The application to the European Court of Human Rights (ECtHR), taken in the name of 30 Syrians, maintains that the refugees, who risked their lives in fleeing their war-torn country and in reaching Greece, should have been given automatic protection upon their arrival in Greece, according to national, European and international standards. This would also mean that they be afforded reception conditions in terms of housing, food and other support.

The decision from the Strasbourg-based court could come as soon as Monday or Tuesday, according to human rights lawyer Electra Leda Koutra, who submitted the case under the court’s rule 39 on interim measures, which are urgent measures that apply only where there is an imminent risk of irreparable harm.

Among the 30 Syrians seeking the interim measure is a 12-year-old child who is an unaccompanied minor. A “holder of a Syrian passport, he has been left without information, without any kind of support, guardianship or monitoring, on the Greek streets, after having been considered ‘deportable’ to a war zone”, the application states.

Although the child has indicated that he would consider applying for asylum in Greece, he has said this would be conditional on him being promptly reunited with his brother, a recognised refugee, in Sweden. However, any such applications from unaccompanied minors would take at least eight months to process, according to the application to the court.

Although the government has said it could process up to ten applications for refugee status a day, the application to the ECtHR argues that this is a wholly inadequate response to the situation as it envisages offering homeless refugees no accommodation or support in the meantime and would thus leave them to fend for themselves and exposed to racist attacks, among other dangers.

The application also maintains that what Greece is offering to the Syrians in terms of reception conditions should they obtain refugee status is unacceptable under the country’s international obligations. In a leaflet, interior ministry officials told the Syrians that only a few women with small children would be accommodated in a hosting facility, and no subsistence or other support would be possible, “because of the Greek state’s financial crisis”.

“That documents admits in the most public – but also cynical – way that Greece cannot offer the reception conditions guaranteed by the CEAS [Common European Asylum System] on EU ground. No housing, no food, no clothing, no social and integration services are to be automatically offered, despite the opposite legislative guarantees,” Koutra told A Gael in Greece.

She adds that under Greek presidential decree 80/2006, which transposes into national law European Council directive 2001/55, the country may offer temporary protection to refugees without obliging them to apply for asylum. This would require the permission of the European Commission and Council, but Greece would need to propose it.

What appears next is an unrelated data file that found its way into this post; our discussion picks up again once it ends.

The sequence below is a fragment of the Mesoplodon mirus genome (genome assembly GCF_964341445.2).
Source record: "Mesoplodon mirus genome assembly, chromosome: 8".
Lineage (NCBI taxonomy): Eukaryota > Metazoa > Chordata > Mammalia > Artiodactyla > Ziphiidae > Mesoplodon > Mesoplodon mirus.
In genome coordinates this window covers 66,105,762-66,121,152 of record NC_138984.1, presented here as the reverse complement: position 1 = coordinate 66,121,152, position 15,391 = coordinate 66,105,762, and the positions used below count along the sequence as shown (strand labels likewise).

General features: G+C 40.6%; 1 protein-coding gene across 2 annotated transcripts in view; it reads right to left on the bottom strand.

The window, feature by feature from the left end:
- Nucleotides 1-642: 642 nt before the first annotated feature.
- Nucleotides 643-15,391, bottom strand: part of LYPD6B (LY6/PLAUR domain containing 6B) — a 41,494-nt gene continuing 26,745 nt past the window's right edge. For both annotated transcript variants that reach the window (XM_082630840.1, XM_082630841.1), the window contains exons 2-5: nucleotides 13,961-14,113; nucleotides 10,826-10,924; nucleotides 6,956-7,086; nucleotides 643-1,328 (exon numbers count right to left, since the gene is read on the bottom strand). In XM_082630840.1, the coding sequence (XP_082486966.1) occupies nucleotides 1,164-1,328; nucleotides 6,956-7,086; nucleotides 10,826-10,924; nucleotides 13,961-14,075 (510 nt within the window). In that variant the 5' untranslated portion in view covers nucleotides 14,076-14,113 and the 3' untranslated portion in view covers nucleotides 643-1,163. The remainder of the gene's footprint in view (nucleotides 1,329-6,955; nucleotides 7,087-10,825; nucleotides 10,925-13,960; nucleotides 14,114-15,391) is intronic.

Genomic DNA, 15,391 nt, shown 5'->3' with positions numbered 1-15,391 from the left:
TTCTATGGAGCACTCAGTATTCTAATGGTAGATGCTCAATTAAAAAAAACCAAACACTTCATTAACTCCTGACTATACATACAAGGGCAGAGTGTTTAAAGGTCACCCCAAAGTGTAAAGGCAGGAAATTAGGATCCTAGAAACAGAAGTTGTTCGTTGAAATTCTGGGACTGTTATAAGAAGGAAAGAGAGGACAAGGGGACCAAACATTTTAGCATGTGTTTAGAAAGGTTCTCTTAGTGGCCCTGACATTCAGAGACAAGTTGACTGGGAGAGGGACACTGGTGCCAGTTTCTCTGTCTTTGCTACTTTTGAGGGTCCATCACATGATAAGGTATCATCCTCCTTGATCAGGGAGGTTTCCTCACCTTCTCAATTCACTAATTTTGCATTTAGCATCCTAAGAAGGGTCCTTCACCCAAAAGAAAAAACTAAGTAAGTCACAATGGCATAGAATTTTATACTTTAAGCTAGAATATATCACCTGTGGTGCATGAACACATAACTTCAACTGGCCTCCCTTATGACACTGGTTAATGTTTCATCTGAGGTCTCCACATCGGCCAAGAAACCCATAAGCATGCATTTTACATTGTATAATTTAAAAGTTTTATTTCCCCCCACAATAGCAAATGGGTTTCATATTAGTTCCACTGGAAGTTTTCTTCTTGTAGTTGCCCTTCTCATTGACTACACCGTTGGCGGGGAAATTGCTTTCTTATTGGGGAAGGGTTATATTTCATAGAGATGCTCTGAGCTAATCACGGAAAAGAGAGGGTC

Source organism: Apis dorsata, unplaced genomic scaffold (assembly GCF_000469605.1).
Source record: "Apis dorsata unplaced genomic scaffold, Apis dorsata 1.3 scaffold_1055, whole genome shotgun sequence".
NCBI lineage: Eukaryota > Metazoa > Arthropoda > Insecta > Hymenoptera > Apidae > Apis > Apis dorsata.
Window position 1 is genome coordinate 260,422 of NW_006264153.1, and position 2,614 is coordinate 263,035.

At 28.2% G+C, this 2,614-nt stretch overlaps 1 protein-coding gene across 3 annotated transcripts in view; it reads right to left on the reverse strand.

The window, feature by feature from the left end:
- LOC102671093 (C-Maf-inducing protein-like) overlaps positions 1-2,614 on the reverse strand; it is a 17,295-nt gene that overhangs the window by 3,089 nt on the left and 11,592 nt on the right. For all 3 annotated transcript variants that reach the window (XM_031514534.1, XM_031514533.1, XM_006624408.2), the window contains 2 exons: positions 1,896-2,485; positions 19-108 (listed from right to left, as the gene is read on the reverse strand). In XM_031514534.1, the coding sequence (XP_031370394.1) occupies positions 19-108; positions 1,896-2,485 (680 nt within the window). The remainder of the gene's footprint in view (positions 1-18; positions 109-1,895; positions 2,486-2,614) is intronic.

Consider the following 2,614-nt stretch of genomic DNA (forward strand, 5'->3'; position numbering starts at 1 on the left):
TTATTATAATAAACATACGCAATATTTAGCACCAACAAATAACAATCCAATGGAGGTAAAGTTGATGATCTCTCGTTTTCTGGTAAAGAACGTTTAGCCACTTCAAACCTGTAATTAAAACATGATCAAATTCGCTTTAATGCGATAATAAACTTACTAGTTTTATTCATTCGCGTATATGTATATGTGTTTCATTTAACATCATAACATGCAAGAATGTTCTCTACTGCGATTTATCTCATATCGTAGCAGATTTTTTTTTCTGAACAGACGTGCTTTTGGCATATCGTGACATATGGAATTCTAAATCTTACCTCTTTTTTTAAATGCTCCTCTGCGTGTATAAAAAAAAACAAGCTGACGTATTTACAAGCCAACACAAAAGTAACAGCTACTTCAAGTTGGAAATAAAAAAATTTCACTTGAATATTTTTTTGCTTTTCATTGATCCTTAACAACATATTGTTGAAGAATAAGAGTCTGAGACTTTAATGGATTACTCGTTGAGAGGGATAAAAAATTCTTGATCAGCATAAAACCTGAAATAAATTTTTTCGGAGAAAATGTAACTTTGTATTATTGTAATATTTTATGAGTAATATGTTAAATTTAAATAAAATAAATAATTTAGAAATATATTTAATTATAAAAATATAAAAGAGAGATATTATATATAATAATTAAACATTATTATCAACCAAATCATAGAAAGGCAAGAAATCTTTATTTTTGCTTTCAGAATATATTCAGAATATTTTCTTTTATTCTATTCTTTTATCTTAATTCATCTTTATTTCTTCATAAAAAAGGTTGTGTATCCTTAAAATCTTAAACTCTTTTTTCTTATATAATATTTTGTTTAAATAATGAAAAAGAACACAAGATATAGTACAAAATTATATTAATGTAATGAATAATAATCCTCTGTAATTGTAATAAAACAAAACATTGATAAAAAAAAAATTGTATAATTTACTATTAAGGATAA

“This they could not refuse. This could certainly take place concerning the Syrians,” Koutra believes. “Legally, the Syrians have a chance to succeed in what they are asking, even if they don’t know the law. They are members of a large group, have come to Greece thinking it was a safe place. If Greece cannot guarantee them this, it should not obstruct them. If there is a crisis, Greece must admit this and request help.”

As the Strasbourg court has been informed by the lawyer, all the other Syrian applicants named in the case have said they will refuse to apply for asylum in Greece.

The overall situation pushes Syrians into taking unconventional ways to reach safe EU countries, the application points out, putting their lives in great danger in the process. Already, two Syrians who were part of the Syntagma protest have died while attempting to make it to western Europe on foot, including a doctor, Ayman Ghazal. On Monday, one of the Syrian protesters provided A Gael in Greece with the names of four other Syrians who died recently died after leaving Greece in forests of neighbouring countries: Nizar Sourki, who died in Macedonia, and Mohammad Aryan, Ismael Alahmad and Khaled Husain Basha, who died in Albania.

The application points to a series of ECtHR rulings that established that asylum seekers have been left in an extremely vulnerable situation and humiliated in Greece due to the failure by the authorities to act on its obligations under the EU’s reception directive. Other rulings from the court have found that asylum seekers have been subjected to “degrading treatment” in the country’s detention centres. These rulings effectively prohibit a number of EU countries from deporting asylum seekers to Greece.